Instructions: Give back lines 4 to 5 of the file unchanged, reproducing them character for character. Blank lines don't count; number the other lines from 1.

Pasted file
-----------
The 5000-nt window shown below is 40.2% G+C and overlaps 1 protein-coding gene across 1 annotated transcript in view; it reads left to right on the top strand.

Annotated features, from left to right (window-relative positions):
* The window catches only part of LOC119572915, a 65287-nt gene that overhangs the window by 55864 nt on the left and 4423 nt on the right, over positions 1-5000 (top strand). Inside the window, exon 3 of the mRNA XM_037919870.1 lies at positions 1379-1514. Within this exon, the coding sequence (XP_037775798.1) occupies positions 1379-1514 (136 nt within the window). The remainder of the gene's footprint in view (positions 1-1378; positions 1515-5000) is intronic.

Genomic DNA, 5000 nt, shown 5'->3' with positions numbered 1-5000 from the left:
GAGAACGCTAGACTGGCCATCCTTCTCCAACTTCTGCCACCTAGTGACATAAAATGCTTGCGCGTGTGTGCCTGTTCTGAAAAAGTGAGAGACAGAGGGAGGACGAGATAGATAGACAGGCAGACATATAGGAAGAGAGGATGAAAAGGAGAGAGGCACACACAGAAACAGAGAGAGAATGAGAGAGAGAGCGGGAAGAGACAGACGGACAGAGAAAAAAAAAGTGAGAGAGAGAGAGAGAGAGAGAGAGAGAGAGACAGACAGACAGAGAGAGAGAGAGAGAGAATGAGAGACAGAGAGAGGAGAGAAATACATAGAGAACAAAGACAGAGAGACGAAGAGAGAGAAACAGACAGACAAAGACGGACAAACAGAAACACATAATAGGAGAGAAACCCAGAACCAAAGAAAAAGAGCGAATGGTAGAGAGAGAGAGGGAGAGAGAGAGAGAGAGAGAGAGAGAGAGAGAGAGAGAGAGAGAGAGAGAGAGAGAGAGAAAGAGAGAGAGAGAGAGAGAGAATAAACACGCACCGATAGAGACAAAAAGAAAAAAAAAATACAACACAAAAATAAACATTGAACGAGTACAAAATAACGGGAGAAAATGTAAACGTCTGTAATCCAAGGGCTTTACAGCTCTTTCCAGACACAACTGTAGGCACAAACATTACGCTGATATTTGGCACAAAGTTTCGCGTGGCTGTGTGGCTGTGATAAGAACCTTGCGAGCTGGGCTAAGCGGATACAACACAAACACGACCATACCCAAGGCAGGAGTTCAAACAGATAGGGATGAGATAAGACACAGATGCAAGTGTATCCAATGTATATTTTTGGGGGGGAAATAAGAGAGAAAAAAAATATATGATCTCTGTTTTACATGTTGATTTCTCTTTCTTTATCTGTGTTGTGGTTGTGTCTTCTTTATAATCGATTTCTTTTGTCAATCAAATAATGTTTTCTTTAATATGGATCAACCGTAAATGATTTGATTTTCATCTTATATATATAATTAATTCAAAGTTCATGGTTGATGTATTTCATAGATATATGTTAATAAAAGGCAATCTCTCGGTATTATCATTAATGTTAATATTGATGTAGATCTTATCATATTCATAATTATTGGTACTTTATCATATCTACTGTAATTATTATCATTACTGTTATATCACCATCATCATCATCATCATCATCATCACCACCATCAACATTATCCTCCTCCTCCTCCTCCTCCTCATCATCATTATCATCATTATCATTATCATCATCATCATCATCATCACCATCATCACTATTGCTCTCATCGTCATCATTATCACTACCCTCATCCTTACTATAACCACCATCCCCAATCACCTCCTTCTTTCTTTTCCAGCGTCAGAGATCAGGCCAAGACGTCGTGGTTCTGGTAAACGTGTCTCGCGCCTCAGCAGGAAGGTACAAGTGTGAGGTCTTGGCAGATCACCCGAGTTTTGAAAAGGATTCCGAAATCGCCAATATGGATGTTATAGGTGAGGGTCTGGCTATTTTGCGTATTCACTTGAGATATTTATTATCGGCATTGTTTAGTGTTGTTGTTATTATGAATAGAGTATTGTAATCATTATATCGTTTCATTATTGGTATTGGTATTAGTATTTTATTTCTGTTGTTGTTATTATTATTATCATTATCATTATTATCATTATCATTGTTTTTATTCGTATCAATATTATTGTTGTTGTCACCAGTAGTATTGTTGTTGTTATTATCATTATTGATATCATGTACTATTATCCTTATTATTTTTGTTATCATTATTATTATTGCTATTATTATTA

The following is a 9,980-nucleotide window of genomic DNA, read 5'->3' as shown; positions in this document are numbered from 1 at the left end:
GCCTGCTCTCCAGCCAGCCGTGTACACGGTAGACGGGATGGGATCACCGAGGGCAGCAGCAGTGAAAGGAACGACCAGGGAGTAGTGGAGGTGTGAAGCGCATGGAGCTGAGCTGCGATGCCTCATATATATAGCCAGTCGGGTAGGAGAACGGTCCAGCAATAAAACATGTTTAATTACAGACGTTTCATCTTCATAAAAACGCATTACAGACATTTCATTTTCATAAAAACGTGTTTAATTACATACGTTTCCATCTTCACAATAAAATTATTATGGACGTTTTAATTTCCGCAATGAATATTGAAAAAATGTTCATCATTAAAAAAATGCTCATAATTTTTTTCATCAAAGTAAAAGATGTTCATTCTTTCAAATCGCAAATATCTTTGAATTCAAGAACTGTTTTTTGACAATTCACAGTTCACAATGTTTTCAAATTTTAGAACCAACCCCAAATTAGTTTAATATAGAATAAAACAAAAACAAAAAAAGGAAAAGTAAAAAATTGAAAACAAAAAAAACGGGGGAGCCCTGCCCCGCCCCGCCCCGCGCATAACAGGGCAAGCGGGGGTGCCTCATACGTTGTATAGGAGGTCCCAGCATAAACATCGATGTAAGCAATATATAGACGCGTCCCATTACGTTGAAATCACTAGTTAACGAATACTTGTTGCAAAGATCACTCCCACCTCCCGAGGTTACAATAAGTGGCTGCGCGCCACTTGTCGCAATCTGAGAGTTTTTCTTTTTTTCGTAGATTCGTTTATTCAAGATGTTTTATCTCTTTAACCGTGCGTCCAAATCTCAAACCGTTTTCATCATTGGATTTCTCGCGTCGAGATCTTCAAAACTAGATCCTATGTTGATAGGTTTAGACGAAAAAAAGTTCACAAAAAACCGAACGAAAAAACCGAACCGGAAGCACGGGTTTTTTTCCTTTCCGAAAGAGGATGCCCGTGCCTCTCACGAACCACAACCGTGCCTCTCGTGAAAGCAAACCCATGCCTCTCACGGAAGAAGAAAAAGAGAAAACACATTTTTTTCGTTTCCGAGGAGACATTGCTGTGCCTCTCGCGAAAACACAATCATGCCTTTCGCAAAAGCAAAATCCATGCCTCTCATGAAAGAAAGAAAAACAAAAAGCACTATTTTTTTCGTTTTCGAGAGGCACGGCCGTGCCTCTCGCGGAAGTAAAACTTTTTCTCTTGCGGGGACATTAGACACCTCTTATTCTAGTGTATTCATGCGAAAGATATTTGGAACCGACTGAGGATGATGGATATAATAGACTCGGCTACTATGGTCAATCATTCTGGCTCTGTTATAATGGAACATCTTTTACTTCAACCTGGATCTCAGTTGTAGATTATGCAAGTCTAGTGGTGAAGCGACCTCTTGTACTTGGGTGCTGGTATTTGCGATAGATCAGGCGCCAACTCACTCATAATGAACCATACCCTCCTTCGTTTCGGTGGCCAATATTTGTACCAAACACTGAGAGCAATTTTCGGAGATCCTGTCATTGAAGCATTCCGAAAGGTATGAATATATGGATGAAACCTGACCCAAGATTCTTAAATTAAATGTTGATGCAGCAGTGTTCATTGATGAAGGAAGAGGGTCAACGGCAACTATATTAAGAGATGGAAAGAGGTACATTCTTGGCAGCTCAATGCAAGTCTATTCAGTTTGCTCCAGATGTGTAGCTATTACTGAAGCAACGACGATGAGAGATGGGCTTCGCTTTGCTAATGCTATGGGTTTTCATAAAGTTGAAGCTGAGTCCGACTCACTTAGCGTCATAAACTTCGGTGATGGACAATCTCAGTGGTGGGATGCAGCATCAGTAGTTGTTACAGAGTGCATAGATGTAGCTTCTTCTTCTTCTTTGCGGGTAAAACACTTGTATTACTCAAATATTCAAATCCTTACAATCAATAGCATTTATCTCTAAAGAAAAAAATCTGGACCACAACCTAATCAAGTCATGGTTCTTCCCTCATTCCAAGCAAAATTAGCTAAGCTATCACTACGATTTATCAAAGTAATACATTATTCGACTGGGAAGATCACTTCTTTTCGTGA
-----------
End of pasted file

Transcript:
Genomic DNA, 5000 nt, shown 5'->3' with positions numbered 1-5000 from the left:
GAGAACGCTAGACTGGCCATCCTTCTCCAACTTCTGCCACCTAGTGACATAAAATGCTTGCGCGTGTGTGCCTGTTCTGAAAAAGTGAGAGACAGAGGGAGGACGAGATAGATAGACAGGCAGACATATAGGAAGAGAGGATGAAAAGGAGAGAGGCACACACAGAAACAGAGAGAGAATGAGAGAGAGAGCGGGAAGAGACAGACGGACAGAGAAAAAAAAAGTGAGAGAGAGAGAGAGAGAGAGAGAGAGAGAGACAGACAGACAGAGAGAGAGAGAGAGAGAATGAGAGACAGAGAGAGGAGAGAAATACATAGAGAACAAAGACAGAGAGACGAAGAGAGAGAAACAGACAGACAAAGACGGACAAACAGAAACACATAATAGGAGAGAAACCCAGAACCAAAGAAAAAGAGCGAATGGTAGAGAGAGAGAGGGAGAGAGAGAGAGAGAGAGAGAGAGAGAGAGAGAGAGAGAGAGAGAGAGAGAGAGAGAGAAAGAGAGAGAGAGAGAGAGAGAATAAACACGCACCGATAGAGACAAAAAGAAAAAAAAAATACAACACAAAAATAAACATTGAACGAGTACAAAATAACGGGAGAAAATGTAAACGTCTGTAATCCAAGGGCTTTACAGCTCTTTCCAGACACAACTGTAGGCACAAACATTACGCTGATATTTGGCACAAAGTTTCGCGTGGCTGTGTGGCTGTGATAAGAACCTTGCGAGCTGGGCTAAGCGGATACAACACAAACACGACCATACCCAAGGCAGGAGTTCAAACAGATAGGGATGAGATAAGACACAGATGCAAGTGTATCCAATGTATATTTTTGGGGGGGAAATAAGAGAGAAAAAAAATATATGATCTCTGTTTTACATGTTGATTTCTCTTTCTTTATCTGTGTTGTGGTTGTGTCTTCTTTATAATCGATTTCTTTTGTCAATCAAATAATGTTTTCTTTAATATGGATCAACCGTAAATGATTTGATTTTCATCTTATATATATAATTAATTCAAAGTTCATGGTTGATGTATTTCATAGATATATGTTAATAAAAGGCAATCTCTCGGTATTATCATTAATGTTAATATTGATGTAGATCTTATCATATTCATAATTATTGGTACTTTATCATATCTACTGTAATTATTATCATTACTGTTATATCACCATCATCATCATCATCATCATCATCACCACCATCAACATTATCCTCCTCCTCCTCCTCCTCCTCATCATCATTATCATCATTATCATTATCATCATCATCATCATCATCACCATCATCACTATTGCTCTCATCGTCATCATTATCACTACCCTCATCCTTACTATAACCACCATCCCCAATCACCTCCTTCTTTCTTTTCCAGCGTCAGAGATCAGGCCAAGACGTCGTGGTTCTGGTAAACGTGTCTCGCGCCTCAGCAGGAAGGTACAAGTGTGAGGTCTTGGCAGATCACCCGAGTTTTGAAAAGGATTCCGAAATCGCCAATATGGATGTTATAGGTGAGGGTCTGGCTATTTTGCGTATTCACTTGAGATATTTATTATCGGCATTGTTTAGTGTTGTTGTTATTATGAATAGAGTATTGTAATCATTATATCGTTTCATTATTGGTATTGGTATTAGTATTTTATTTCTGTTGTTGTTATTATTATTATCATTATCATTATTATCATTATCATTGTTTTTATTCGTATCAATATTATTGTTGTTGTCACCAGTAGTATTGTTGTTGTTATTATCATTATTGATATCATGTACTATTATCCTTATTATTTTTGTTATCATTATTATTATTGCTATTATTATTA